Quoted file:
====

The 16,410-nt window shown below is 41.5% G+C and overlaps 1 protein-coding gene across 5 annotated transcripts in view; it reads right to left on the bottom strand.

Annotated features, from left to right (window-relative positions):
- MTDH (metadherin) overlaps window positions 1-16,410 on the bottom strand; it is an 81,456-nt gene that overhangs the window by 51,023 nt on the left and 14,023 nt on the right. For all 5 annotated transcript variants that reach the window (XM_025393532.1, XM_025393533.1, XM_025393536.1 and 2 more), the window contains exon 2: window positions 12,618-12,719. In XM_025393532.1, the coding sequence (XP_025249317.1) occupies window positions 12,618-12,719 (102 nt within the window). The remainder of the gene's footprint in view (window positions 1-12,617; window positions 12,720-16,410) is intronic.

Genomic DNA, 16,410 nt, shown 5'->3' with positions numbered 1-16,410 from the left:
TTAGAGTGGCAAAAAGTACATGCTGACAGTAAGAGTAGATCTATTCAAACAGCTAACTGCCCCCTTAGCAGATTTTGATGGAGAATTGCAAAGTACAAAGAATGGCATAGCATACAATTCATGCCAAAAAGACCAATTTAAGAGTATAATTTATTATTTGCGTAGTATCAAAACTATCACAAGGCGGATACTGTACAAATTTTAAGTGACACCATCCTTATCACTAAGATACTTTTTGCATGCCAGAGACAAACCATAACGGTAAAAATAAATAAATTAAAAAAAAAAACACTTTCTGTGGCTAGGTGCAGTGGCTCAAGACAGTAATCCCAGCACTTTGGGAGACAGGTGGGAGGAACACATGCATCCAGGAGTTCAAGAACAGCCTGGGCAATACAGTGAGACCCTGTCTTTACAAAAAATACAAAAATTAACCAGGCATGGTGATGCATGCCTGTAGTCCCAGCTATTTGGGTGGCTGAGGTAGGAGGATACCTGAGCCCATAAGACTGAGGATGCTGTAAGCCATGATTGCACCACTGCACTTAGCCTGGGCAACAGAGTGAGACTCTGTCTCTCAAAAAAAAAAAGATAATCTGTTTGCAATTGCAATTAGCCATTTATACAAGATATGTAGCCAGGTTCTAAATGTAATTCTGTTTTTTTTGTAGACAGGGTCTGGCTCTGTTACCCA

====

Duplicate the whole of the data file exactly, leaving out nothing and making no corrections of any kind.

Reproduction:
The 16,410-nt window shown below is 41.5% G+C and overlaps 1 protein-coding gene across 5 annotated transcripts in view; it reads right to left on the bottom strand.

Annotated features, from left to right (window-relative positions):
- MTDH (metadherin) overlaps window positions 1-16,410 on the bottom strand; it is an 81,456-nt gene that overhangs the window by 51,023 nt on the left and 14,023 nt on the right. For all 5 annotated transcript variants that reach the window (XM_025393532.1, XM_025393533.1, XM_025393536.1 and 2 more), the window contains exon 2: window positions 12,618-12,719. In XM_025393532.1, the coding sequence (XP_025249317.1) occupies window positions 12,618-12,719 (102 nt within the window). The remainder of the gene's footprint in view (window positions 1-12,617; window positions 12,720-16,410) is intronic.

Genomic DNA, 16,410 nt, shown 5'->3' with positions numbered 1-16,410 from the left:
TTAGAGTGGCAAAAAGTACATGCTGACAGTAAGAGTAGATCTATTCAAACAGCTAACTGCCCCCTTAGCAGATTTTGATGGAGAATTGCAAAGTACAAAGAATGGCATAGCATACAATTCATGCCAAAAAGACCAATTTAAGAGTATAATTTATTATTTGCGTAGTATCAAAACTATCACAAGGCGGATACTGTACAAATTTTAAGTGACACCATCCTTATCACTAAGATACTTTTTGCATGCCAGAGACAAACCATAACGGTAAAAATAAATAAATTAAAAAAAAAAACACTTTCTGTGGCTAGGTGCAGTGGCTCAAGACAGTAATCCCAGCACTTTGGGAGACAGGTGGGAGGAACACATGCATCCAGGAGTTCAAGAACAGCCTGGGCAATACAGTGAGACCCTGTCTTTACAAAAAATACAAAAATTAACCAGGCATGGTGATGCATGCCTGTAGTCCCAGCTATTTGGGTGGCTGAGGTAGGAGGATACCTGAGCCCATAAGACTGAGGATGCTGTAAGCCATGATTGCACCACTGCACTTAGCCTGGGCAACAGAGTGAGACTCTGTCTCTCAAAAAAAAAAAGATAATCTGTTTGCAATTGCAATTAGCCATTTATACAAGATATGTAGCCAGGTTCTAAATGTAATTCTGTTTTTTTTGTAGACAGGGTCTGGCTCTGTTACCCA